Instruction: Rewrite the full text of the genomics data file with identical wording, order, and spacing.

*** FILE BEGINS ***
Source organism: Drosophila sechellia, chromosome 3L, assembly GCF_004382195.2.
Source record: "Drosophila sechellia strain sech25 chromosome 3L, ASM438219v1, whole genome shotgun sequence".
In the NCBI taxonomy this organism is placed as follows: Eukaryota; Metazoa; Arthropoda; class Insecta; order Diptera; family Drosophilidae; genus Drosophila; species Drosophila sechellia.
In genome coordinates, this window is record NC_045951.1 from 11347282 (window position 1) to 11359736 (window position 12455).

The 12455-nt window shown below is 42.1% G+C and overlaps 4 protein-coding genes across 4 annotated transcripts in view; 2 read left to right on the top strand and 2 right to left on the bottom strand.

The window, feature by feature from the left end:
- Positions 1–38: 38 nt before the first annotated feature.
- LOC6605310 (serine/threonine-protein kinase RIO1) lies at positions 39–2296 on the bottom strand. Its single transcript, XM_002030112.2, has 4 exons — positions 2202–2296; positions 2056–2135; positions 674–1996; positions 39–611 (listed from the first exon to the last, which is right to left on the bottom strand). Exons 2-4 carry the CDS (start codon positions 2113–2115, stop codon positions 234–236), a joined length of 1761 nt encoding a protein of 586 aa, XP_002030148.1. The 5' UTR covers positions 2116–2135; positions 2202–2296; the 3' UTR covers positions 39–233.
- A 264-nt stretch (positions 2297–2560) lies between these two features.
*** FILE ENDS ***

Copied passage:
Source organism: Drosophila sechellia, chromosome 3L, assembly GCF_004382195.2.
Source record: "Drosophila sechellia strain sech25 chromosome 3L, ASM438219v1, whole genome shotgun sequence".
In the NCBI taxonomy this organism is placed as follows: Eukaryota; Metazoa; Arthropoda; class Insecta; order Diptera; family Drosophilidae; genus Drosophila; species Drosophila sechellia.
In genome coordinates, this window is record NC_045951.1 from 11347282 (window position 1) to 11359736 (window position 12455).

The 12455-nt window shown below is 42.1% G+C and overlaps 4 protein-coding genes across 4 annotated transcripts in view; 2 read left to right on the top strand and 2 right to left on the bottom strand.

The window, feature by feature from the left end:
- Positions 1–38: 38 nt before the first annotated feature.
- LOC6605310 (serine/threonine-protein kinase RIO1) lies at positions 39–2296 on the bottom strand. Its single transcript, XM_002030112.2, has 4 exons — positions 2202–2296; positions 2056–2135; positions 674–1996; positions 39–611 (listed from the first exon to the last, which is right to left on the bottom strand). Exons 2-4 carry the CDS (start codon positions 2113–2115, stop codon positions 234–236), a joined length of 1761 nt encoding a protein of 586 aa, XP_002030148.1. The 5' UTR covers positions 2116–2135; positions 2202–2296; the 3' UTR covers positions 39–233.
- A 264-nt stretch (positions 2297–2560) lies between these two features.